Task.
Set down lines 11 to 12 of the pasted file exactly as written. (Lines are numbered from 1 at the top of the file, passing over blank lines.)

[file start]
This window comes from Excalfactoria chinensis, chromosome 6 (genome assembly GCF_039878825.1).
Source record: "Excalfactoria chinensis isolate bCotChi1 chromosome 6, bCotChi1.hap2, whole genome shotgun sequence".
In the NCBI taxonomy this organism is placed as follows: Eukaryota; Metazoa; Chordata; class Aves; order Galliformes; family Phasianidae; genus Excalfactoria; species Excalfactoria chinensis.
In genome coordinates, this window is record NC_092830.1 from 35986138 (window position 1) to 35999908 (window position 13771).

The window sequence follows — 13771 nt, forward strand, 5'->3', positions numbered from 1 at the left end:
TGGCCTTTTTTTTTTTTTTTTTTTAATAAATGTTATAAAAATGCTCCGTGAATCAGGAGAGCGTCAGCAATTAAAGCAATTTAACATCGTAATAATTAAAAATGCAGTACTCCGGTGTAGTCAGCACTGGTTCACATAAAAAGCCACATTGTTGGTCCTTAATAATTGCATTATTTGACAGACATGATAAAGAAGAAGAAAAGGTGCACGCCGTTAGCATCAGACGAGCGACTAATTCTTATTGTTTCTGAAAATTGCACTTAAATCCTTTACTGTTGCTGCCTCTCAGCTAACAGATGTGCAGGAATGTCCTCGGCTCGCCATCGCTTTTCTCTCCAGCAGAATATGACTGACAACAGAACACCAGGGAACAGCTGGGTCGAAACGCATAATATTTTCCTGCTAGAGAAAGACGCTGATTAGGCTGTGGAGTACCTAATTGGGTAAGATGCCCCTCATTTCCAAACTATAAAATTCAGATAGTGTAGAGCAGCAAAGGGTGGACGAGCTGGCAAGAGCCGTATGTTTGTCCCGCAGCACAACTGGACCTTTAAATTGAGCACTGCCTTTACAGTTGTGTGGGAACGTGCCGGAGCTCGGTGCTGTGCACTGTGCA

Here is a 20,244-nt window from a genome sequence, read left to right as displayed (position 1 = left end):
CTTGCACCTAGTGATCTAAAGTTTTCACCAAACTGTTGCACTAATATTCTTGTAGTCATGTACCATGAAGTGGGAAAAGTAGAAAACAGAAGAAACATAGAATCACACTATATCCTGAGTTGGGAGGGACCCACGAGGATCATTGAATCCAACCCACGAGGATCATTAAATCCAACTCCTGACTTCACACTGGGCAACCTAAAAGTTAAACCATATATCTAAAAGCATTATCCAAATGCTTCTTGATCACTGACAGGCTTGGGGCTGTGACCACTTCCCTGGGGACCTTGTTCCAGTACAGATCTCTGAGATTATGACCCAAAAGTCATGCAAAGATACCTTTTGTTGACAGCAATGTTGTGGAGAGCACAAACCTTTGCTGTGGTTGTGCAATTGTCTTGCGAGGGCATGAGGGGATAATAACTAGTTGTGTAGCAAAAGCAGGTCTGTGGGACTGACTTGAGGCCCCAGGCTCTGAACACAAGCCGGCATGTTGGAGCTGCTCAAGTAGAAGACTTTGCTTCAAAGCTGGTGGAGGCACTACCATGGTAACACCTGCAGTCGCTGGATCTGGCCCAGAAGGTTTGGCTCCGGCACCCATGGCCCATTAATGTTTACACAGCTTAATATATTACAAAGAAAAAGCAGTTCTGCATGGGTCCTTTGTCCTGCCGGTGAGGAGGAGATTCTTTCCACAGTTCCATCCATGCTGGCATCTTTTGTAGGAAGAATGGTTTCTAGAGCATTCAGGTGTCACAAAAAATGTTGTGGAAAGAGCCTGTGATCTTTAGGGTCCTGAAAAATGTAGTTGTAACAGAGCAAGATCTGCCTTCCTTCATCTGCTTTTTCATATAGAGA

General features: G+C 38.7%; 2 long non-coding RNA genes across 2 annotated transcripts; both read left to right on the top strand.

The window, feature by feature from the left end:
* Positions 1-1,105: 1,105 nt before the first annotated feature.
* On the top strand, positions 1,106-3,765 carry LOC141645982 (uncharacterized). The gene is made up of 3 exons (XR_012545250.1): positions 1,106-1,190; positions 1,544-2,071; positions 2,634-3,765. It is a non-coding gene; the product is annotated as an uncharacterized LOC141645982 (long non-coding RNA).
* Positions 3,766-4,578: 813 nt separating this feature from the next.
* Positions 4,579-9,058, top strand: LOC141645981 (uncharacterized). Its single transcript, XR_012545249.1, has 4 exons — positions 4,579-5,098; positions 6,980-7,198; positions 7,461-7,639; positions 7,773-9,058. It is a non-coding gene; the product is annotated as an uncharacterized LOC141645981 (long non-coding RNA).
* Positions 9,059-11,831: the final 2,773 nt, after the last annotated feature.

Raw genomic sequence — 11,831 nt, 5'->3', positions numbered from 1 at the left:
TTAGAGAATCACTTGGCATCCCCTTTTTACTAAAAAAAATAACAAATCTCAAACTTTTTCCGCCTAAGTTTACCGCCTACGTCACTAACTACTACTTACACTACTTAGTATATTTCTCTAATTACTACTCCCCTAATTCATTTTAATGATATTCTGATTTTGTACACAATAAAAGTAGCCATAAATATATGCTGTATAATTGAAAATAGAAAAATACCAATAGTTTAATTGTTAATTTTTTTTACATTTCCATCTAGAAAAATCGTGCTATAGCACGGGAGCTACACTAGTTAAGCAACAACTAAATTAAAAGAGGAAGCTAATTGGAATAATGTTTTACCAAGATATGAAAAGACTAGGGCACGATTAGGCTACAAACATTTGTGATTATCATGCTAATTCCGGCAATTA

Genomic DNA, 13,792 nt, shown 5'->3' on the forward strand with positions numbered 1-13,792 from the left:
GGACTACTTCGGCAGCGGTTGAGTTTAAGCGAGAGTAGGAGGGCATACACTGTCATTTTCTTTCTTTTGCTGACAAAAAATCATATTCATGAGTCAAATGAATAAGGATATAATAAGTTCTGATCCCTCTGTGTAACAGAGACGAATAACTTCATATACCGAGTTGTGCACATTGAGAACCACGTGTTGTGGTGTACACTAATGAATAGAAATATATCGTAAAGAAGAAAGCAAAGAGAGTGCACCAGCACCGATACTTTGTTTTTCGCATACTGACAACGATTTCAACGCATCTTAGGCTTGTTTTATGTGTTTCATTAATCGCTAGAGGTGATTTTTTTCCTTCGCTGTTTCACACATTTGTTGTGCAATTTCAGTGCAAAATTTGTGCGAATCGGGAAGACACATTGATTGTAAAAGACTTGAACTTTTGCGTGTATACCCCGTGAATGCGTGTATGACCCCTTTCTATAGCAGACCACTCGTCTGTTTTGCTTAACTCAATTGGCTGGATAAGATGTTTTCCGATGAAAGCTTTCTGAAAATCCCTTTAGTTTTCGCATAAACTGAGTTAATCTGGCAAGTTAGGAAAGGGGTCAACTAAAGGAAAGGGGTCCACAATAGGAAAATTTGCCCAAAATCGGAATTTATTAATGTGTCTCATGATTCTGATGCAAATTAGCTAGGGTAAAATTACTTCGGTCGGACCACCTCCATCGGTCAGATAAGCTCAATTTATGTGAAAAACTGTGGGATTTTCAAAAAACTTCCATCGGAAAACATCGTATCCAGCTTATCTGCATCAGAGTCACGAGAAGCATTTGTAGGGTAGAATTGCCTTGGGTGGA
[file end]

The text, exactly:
* Positions 1-1,105: 1,105 nt before the first annotated feature.
* On the top strand, positions 1,106-3,765 carry LOC141645982 (uncharacterized). The gene is made up of 3 exons (XR_012545250.1): positions 1,106-1,190; positions 1,544-2,071; positions 2,634-3,765. It is a non-coding gene; the product is annotated as an uncharacterized LOC141645982 (long non-coding RNA).